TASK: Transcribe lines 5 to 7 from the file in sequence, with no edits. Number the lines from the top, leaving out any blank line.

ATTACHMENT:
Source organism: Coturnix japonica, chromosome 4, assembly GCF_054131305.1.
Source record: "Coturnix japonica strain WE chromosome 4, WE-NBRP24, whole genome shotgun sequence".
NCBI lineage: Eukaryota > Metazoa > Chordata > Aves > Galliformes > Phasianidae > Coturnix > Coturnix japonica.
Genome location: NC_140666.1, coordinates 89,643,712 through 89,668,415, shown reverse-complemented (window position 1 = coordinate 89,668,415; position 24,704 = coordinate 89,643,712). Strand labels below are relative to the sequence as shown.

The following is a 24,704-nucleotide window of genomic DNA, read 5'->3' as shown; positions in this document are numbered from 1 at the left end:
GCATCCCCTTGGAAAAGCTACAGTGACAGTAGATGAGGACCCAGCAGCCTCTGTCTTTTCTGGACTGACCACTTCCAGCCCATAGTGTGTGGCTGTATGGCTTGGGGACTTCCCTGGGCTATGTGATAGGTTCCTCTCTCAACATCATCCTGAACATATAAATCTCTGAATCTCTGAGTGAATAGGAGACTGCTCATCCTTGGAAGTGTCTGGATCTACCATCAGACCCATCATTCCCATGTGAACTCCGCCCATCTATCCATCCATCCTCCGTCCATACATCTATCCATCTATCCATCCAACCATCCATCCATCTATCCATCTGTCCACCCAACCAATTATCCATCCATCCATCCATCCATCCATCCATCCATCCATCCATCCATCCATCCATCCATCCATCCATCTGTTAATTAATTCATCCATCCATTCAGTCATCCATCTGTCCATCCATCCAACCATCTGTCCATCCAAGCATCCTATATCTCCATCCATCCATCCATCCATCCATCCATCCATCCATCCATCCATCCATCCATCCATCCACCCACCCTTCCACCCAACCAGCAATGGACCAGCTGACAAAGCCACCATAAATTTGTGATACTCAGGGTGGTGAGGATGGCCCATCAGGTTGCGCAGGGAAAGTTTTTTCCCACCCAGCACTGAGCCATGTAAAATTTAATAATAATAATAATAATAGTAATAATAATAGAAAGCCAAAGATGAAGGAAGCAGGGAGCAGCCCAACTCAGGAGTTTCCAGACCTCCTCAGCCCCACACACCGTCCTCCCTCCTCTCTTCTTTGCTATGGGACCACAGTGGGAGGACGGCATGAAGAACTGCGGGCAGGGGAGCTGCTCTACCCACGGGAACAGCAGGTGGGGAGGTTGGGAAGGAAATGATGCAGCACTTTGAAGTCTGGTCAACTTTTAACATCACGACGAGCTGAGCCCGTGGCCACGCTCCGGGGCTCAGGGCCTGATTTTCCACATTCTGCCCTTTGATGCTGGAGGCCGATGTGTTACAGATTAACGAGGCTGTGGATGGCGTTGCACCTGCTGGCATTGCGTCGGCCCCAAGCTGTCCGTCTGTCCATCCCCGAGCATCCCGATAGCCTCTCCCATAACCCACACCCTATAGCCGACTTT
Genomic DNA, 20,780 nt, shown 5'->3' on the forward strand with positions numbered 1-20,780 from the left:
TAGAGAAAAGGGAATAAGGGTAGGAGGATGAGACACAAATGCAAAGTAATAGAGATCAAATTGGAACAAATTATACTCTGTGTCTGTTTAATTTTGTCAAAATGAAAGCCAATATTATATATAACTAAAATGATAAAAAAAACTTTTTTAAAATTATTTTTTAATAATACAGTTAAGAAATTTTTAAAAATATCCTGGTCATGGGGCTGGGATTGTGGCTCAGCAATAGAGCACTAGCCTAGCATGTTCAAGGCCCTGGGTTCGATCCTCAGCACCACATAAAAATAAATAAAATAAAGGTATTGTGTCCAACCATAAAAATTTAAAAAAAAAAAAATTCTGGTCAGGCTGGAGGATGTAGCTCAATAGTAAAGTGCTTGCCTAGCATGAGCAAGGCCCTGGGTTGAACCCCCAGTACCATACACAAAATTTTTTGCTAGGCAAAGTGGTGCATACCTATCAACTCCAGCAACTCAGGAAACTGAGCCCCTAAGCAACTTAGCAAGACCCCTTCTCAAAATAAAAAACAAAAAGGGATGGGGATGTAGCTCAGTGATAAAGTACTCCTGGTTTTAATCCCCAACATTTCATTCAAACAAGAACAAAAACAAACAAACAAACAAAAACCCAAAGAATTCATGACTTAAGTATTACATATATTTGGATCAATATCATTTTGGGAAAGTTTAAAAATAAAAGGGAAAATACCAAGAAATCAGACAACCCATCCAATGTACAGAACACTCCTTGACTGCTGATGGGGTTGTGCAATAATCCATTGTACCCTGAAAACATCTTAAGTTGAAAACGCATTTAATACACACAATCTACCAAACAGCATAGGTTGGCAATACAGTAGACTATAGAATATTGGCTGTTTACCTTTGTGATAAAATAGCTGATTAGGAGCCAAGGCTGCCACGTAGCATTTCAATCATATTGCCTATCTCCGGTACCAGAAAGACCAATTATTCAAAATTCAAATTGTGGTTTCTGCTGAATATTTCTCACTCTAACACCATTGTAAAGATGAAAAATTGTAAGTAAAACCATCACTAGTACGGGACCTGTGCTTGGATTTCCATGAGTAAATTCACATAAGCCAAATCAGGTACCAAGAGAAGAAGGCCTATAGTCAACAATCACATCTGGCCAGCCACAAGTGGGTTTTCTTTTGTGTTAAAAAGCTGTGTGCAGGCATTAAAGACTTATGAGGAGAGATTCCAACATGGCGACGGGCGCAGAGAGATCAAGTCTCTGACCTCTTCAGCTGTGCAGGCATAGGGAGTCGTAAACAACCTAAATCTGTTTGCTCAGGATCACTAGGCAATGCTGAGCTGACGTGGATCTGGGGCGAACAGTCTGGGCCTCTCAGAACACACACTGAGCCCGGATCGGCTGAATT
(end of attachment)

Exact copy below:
The following is a 24,704-nucleotide window of genomic DNA, read 5'->3' as shown; positions in this document are numbered from 1 at the left end:
GCATCCCCTTGGAAAAGCTACAGTGACAGTAGATGAGGACCCAGCAGCCTCTGTCTTTTCTGGACTGACCACTTCCAGCCCATAGTGTGTGGCTGTATGGCTTGGGGACTTCCCTGGGCTATGTGATAGGTTCCTCTCTCAACATCATCCTGAACATATAAATCTCTGAATCTCTGAGTGAATAGGAGACTGCTCATCCTTGGAAGTGTCTGGATCTACCATCAGACCCATCATTCCCATGTGAACTCCGCCCATCTATCCATCCATCCTCCGTCCATACATCTATCCATCTATCCATCCAACCATCCATCCATCTATCCATCTGTCCACCCAACCAATTATCCATCCATCCATCCATCCATCCATCCATCCATCCATCCATCCATCCATCCATCCATCCATCCATCTGTTAATTAATTCATCCATCCATTCAGTCATCCATCTGTCCATCCATCCAACCATCTGTCCATCCAAGCATCCTATATCTCCATCCATCCATCCATCCATCCATCCATCCATCCATCCATCCATCCATCCATCCATCCACCCACCCTTCCACCCAACCAGCAATGGACCAGCTGACAAAGCCACCATAAATTTGTGATACTCAGGGTGGTGAGGATGGCCCATCAGGTTGCGCAGGGAAAGTTTTTTCCCACCCAGCACTGAGCCATGTAAAATTTAATAATAATAATAATAATAGTAATAATAATAGAAAGCCAAAGATGAAGGAAGCAGGGAGCAGCCCAACTCAGGAGTTTCCAGACCTCCTCAGCCCCACACACCGTCCTCCCTCCTCTCTTCTTTGCTATGGGACCACAGTGGGAGGACGGCATGAAGAACTGCGGGCAGGGGAGCTGCTCTACCCACGGGAACAGCAGGTGGGGAGGTTGGGAAGGAAATGATGCAGCACTTTGAAGTCTGGTCAACTTTTAACATCACGACGAGCTGAGCCCGTGGCCACGCTCCGGGGCTCAGGGCCTGATTTTCCACATTCTGCCCTTTGATGCTGGAGGCCGATGTGTTACAGATTAACGAGGCTGTGGATGGCGTTGCACCTGCTGGCATTGCGTCGGCCCCAAGCTGTCCGTCTGTCCATCCCCGAGCATCCCGATAGCCTCTCCCATAACCCACACCCTATAGCCGACTTT
Genomic DNA, 20,780 nt, shown 5'->3' on the forward strand with positions numbered 1-20,780 from the left: